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Front Page: FDA Makes Way For Human Stem Cell Therapy

  • The FDA has authorized the world's first tests of human embryonic stem cell therapy, marking a political shift. A California biotechnology company will begin a clinical trial using stem cells to regrow nerve tissue in patients with spinal cord injury.— Reuters
  • Two-term Congresswoman Kirsten Gillibrand will be the next senator from New York, as multiple sources say Gov. David Paterson has chosen her to replace Hillary Clinton. — CNN
  • The classical music played by cellist Yo-Yo Ma, violinist Itzhak Perlman, pianist Gabriella Montero, and clarinetist Anthony McGill at the inauguration was prerecorded, not live. — AP
  • Israel's government has assemble a team responsible for defending Israel against any charges of war crimes stemming from the Gaza offensive. A UN human rights expert called for an independent investigation Thursday. — Voice of America

  • Pro-life advocates rallied outside the Supreme Court yesterday during the March for Life, an event which has taken place every year since 1974, the year following Roe v. Wade. — LA Times

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lickety-split lickety-split 7 years
if stem cells can help someone regain their sight or walk again i don't see why they shouldn't be allowed that opportunity. those with religious or moral objections can chose not to participate in such procedures.
girlA girlA 7 years
Thank you, CG. I hope I haven't offended you in my comments--I just tend to get fired up when it comes to topics like this. I respect your opinion.
CaterpillarGirl CaterpillarGirl 7 years
I get what you are saying. and I respect that.
girlA girlA 7 years
And again, his decision is based on his faith and I don't think it's appropriate for anyone in power to force his beliefs on everyone.
girlA girlA 7 years
President Bush issued the first veto of his five-year-old administration yesterday, rejecting Congress's bid to lift funding restrictions on human embryonic stem cell research and underscoring his party's split on an emotional issue in this fall's elections.Since were cut and pasting, here goes: July 2006At a White House ceremony where he was joined by children produced from what he called "adopted" frozen embryos, Bush said taxpayers should not support research on surplus embryos at fertility clinics, even if they offer possible medical breakthroughs and are slated for disposal. The vetoed bill "would support the taking of innocent human life in the hope of finding medical benefits for others," the president said, as babies cooed and cried behind him.http://www.washingtonpost.com/wp-dyn/content/article/2006/07/19/AR2006071900524.htmlSure, there's private funding, but our chances are much greater of finding cures in our lifetime if we are able to tap into several resources.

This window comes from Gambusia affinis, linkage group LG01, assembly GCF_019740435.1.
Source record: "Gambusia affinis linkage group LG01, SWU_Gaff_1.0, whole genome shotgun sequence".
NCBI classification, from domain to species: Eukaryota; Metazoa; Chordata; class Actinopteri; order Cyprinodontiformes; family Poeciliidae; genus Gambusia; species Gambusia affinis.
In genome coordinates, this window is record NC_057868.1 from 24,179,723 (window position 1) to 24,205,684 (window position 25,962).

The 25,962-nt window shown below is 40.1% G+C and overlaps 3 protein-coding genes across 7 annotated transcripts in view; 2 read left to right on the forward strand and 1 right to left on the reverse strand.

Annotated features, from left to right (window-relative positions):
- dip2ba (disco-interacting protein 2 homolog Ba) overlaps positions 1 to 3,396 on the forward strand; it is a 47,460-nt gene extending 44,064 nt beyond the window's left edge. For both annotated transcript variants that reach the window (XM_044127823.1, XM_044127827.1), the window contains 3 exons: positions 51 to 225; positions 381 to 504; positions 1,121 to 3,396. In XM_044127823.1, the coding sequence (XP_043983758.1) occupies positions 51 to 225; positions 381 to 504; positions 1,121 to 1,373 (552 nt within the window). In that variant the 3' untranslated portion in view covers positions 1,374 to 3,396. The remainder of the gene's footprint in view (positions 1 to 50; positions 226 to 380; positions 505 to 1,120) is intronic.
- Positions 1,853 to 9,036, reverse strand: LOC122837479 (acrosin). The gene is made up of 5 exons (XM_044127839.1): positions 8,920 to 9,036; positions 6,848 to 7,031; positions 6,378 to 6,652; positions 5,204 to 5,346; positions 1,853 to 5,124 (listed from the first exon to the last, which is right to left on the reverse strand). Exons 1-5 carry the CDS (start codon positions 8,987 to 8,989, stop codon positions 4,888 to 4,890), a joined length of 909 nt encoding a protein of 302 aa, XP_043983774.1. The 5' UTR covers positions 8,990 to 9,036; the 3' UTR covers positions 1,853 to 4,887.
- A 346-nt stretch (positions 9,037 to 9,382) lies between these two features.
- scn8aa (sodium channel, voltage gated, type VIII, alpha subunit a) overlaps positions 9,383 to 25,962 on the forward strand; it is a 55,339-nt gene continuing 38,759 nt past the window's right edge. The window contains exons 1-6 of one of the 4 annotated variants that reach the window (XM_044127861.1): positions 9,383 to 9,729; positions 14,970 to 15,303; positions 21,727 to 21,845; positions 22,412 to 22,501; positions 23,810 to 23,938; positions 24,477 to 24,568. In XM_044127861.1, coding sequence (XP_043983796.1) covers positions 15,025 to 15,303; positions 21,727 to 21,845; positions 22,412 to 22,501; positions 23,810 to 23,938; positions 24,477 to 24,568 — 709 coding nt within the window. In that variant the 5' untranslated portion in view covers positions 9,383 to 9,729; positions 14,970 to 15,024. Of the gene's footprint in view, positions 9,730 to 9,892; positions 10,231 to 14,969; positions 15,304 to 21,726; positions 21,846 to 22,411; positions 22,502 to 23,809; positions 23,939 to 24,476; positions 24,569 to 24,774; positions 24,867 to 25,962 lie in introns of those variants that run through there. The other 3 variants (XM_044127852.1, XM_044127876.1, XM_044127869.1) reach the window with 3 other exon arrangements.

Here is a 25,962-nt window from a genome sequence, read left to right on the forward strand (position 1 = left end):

girlA girlA 7 years
President Bush issued the first veto of his five-year-old administration yesterday, rejecting Congress's bid to lift funding restrictions on human embryonic stem cell research and underscoring his party's split on an emotional issue in this fall's elections. Since were cut and pasting, here goes: July 2006 At a White House ceremony where he was joined by children produced from what he called "adopted" frozen embryos, Bush said taxpayers should not support research on surplus embryos at fertility clinics, even if they offer possible medical breakthroughs and are slated for disposal. The vetoed bill "would support the taking of innocent human life in the hope of finding medical benefits for others," the president said, as babies cooed and cried behind him. http://www.washingtonpost.com/wp-dyn/content/article/2006/07/19/AR2006071900524.html Sure, there's private funding, but our chances are much greater of finding cures in our lifetime if we are able to tap into several resources.
girlA girlA 7 years
I get the difference between adult stems research and embryo, but I still don't agree that there has to be bans at all. Anything that can be used and discovered to prevent and/or cure diseases is important not be banned. I used Bush as an example and I am aware of the bans in other countries. I did say "leaders".
CaterpillarGirl CaterpillarGirl 7 years
So if people, in high places want to go ahead and research, put up the money.
CaterpillarGirl CaterpillarGirl 7 years
GirlA, alot of researchers argue that adult stem stell research has far more advances and results than embryonic ever has and the money should go where the most promise is. adult stem cells have already produced therapies, embryonic has not, and we dont know if if ever will. Austria, Denmark, France, Germany, and Ireland do not allow embryonic stem cell research, so its not just the US and its "bad" leaders. here are some facts. "President Bush announced, on August 9, 2001 that federal funds, for the first time, would be made available for hESC research on currently existing stem cell lines. President George W. Bush authorized research on existing human embryonic stem cell lines, not on human embryos under a specific, unrealistic timeline in which the stem cell lines must have been developed. However, the Bush Administration chose not to permit taxpayer funding for research on hESC cell lines not currently in existence, thus limiting federal funding to research in which "the life-and-death decision has already been made". The Bush Administration's guidelines differ from the Clinton Administration guidelines which did not distinguish between currently existing and not-yet-existing hESC. Both the Bush and Clinton guidelines agree that the federal government should not fund hESC research that directly destroys embryos.Neither Congress nor any administration has ever prohibited private funding of embryonic research. Public and private funding of research on adult and cord blood stem cells is unrestricted."